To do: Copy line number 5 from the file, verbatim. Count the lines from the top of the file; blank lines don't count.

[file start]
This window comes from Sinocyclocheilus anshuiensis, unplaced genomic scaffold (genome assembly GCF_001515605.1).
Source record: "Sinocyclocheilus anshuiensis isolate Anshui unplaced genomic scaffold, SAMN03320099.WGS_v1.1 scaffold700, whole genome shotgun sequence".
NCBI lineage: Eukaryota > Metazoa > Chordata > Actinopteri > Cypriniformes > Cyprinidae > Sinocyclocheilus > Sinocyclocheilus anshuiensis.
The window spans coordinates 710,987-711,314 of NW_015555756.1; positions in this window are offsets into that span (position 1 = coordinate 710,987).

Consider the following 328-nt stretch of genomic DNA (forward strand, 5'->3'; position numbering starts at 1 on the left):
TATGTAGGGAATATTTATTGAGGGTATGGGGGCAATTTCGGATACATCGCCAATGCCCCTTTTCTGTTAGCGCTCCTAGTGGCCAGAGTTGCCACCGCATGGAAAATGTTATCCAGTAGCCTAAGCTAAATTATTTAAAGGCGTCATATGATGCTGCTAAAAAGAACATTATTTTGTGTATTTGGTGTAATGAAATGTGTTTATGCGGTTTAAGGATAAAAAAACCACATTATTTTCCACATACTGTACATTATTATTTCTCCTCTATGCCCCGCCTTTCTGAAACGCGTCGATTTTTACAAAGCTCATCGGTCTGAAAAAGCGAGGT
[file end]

Consider the following 328-nt stretch of genomic DNA (forward strand, 5'->3'; position numbering starts at 1 on the left):